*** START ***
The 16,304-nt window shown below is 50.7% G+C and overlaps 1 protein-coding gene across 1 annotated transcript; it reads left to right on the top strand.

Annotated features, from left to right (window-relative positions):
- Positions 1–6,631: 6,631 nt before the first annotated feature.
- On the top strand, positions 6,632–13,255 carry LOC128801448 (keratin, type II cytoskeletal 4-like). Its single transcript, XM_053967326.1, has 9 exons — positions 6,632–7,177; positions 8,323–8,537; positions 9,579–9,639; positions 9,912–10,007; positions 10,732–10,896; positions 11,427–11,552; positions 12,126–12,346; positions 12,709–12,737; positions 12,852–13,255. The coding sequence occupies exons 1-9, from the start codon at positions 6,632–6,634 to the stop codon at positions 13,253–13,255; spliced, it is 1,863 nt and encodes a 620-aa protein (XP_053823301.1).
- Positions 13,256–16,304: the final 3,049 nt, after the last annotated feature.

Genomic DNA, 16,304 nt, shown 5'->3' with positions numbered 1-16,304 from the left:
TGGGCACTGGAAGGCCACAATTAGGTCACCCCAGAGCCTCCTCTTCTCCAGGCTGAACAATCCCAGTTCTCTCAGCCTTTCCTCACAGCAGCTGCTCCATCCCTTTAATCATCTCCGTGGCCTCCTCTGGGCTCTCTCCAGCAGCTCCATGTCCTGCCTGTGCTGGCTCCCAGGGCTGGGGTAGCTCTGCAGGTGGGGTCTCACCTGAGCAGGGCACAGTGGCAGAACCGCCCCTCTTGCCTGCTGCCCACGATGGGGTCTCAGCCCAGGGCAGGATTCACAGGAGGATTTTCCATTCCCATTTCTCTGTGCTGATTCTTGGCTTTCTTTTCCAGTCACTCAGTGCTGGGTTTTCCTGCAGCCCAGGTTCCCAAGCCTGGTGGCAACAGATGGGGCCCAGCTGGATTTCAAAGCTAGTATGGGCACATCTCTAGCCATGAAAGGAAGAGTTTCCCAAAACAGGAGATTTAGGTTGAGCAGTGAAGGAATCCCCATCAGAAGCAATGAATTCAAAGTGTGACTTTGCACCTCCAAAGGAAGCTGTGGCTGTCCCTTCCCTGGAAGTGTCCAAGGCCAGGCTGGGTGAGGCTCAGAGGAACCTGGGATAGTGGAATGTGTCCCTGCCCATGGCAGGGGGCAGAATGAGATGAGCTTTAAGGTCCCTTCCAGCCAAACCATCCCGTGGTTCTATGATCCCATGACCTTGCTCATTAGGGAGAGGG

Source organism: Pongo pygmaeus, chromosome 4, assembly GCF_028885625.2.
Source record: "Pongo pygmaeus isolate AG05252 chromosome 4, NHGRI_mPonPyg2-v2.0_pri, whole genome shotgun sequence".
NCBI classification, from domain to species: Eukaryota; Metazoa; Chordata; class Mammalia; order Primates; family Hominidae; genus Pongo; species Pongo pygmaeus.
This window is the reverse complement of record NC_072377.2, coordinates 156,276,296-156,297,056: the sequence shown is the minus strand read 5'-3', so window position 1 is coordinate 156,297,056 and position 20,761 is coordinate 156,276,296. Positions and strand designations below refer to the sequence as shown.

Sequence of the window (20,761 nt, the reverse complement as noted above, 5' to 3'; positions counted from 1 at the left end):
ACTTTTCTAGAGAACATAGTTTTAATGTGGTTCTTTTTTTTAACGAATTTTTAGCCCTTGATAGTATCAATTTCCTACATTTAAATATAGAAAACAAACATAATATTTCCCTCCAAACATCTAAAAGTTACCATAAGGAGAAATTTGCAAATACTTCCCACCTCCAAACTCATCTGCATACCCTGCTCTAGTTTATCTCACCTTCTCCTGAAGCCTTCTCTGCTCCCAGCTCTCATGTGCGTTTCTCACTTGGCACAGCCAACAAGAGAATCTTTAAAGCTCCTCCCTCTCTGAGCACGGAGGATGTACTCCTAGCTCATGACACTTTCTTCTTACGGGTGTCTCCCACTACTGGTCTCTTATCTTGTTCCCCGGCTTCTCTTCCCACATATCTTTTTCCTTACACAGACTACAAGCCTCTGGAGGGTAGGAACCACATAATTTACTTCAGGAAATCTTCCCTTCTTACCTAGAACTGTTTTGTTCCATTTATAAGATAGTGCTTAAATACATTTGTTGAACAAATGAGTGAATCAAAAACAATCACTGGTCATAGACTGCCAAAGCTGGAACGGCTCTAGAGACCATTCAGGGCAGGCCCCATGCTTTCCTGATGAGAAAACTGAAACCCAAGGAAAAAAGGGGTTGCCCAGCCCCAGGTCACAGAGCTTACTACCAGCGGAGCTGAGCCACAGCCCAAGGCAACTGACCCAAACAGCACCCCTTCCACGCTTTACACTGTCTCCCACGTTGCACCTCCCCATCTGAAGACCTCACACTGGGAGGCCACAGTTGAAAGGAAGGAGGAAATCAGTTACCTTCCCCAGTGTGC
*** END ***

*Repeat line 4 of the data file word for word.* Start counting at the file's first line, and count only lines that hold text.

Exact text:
- On the top strand, positions 6,632–13,255 carry LOC128801448 (keratin, type II cytoskeletal 4-like). Its single transcript, XM_053967326.1, has 9 exons — positions 6,632–7,177; positions 8,323–8,537; positions 9,579–9,639; positions 9,912–10,007; positions 10,732–10,896; positions 11,427–11,552; positions 12,126–12,346; positions 12,709–12,737; positions 12,852–13,255. The coding sequence occupies exons 1-9, from the start codon at positions 6,632–6,634 to the stop codon at positions 13,253–13,255; spliced, it is 1,863 nt and encodes a 620-aa protein (XP_053823301.1).